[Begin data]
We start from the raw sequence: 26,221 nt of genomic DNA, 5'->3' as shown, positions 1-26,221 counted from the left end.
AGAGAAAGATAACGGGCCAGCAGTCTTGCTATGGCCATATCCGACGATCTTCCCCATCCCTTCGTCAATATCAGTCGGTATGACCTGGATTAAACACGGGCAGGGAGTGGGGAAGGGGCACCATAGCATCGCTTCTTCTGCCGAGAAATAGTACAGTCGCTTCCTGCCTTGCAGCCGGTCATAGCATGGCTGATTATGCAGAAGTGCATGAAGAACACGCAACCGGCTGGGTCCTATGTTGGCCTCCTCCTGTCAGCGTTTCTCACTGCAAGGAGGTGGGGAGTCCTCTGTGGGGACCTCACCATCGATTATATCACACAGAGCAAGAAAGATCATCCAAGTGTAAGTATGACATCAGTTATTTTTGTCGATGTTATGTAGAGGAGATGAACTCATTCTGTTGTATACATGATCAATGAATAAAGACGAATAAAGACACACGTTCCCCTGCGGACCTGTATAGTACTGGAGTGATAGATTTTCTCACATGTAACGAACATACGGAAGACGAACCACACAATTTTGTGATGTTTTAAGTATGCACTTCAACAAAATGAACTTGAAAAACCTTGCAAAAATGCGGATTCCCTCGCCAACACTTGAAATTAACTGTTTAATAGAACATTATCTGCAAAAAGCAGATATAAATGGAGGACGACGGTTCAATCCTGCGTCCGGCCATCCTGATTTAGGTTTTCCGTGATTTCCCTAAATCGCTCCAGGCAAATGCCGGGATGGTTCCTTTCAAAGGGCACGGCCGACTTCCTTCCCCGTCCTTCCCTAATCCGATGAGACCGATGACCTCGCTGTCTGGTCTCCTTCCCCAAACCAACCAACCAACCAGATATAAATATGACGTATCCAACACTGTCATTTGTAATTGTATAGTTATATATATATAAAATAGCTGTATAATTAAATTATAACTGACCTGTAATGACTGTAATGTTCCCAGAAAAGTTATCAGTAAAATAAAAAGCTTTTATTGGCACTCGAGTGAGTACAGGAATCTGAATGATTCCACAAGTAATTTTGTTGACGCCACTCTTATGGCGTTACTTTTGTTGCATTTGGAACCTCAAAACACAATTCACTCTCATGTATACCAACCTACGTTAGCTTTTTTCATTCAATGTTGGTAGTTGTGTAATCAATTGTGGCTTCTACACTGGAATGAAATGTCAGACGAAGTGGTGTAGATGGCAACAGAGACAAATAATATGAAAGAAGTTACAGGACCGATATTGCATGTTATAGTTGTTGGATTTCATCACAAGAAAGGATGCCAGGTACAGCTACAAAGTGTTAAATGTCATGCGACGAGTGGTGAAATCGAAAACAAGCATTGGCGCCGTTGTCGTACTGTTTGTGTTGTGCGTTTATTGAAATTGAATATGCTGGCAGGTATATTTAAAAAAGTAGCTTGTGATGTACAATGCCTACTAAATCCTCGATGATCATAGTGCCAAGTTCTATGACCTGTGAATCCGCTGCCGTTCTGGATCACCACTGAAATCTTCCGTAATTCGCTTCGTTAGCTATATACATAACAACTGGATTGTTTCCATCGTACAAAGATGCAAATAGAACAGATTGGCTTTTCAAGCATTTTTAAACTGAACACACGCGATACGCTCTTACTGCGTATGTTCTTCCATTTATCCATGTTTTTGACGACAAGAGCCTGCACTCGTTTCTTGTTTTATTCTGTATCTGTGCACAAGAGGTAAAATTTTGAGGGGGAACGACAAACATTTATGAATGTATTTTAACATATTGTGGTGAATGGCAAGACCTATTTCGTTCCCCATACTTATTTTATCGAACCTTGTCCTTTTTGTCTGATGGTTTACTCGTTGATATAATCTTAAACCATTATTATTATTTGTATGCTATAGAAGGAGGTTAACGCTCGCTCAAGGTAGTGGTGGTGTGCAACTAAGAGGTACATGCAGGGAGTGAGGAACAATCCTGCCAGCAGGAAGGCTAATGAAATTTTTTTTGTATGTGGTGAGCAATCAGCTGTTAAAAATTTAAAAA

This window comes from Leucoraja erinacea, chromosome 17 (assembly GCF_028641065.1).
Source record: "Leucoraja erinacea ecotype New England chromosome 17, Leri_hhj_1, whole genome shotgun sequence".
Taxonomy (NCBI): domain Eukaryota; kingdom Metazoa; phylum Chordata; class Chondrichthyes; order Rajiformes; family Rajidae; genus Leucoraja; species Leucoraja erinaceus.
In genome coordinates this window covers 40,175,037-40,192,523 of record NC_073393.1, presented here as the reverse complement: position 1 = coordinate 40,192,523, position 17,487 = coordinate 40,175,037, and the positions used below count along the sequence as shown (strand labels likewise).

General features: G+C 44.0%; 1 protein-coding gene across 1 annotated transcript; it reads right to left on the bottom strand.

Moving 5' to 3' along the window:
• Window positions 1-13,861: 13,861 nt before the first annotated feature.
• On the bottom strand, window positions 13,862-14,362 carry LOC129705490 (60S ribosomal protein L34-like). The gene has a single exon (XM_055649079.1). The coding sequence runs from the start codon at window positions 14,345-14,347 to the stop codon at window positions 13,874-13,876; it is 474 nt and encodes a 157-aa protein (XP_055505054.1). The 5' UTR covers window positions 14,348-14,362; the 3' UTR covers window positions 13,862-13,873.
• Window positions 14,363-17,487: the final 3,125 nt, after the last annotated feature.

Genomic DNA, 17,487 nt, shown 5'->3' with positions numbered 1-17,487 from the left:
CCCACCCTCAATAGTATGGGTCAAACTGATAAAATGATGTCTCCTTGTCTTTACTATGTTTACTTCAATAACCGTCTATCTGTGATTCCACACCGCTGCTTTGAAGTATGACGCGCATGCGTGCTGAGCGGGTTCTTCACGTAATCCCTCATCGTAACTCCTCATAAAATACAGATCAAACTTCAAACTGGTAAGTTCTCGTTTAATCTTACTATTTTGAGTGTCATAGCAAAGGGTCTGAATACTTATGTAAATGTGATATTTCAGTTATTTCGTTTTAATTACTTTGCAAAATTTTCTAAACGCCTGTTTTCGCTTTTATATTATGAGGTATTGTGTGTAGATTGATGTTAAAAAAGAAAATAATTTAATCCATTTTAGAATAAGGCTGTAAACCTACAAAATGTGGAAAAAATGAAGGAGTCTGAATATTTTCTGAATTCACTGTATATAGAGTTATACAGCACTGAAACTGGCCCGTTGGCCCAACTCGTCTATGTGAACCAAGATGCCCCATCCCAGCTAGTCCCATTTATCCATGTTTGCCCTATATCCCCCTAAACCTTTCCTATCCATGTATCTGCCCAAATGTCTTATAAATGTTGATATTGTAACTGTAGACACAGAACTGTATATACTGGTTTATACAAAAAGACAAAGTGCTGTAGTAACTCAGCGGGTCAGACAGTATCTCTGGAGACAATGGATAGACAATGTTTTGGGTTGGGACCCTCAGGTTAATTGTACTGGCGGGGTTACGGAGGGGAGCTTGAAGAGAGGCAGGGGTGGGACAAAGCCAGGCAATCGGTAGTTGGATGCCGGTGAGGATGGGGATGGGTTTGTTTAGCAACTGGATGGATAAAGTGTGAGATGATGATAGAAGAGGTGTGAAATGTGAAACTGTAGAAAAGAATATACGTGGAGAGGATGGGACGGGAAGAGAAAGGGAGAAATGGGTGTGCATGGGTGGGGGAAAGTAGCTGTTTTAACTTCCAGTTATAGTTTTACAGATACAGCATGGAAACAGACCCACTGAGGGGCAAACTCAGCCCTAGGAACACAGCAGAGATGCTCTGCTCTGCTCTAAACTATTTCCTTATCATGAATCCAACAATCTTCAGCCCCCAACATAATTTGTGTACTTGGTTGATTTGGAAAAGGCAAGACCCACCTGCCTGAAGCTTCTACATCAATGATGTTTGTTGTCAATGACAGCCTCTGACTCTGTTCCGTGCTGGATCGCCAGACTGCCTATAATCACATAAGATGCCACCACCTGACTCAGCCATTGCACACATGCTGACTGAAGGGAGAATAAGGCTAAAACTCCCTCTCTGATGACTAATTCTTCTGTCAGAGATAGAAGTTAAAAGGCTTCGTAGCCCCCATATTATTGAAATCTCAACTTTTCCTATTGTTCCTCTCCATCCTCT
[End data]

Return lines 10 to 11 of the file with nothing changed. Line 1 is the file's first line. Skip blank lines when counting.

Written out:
• On the bottom strand, window positions 13,862-14,362 carry LOC129705490 (60S ribosomal protein L34-like). The gene has a single exon (XM_055649079.1). The coding sequence runs from the start codon at window positions 14,345-14,347 to the stop codon at window positions 13,874-13,876; it is 474 nt and encodes a 157-aa protein (XP_055505054.1). The 5' UTR covers window positions 14,348-14,362; the 3' UTR covers window positions 13,862-13,873.
• Window positions 14,363-17,487: the final 3,125 nt, after the last annotated feature.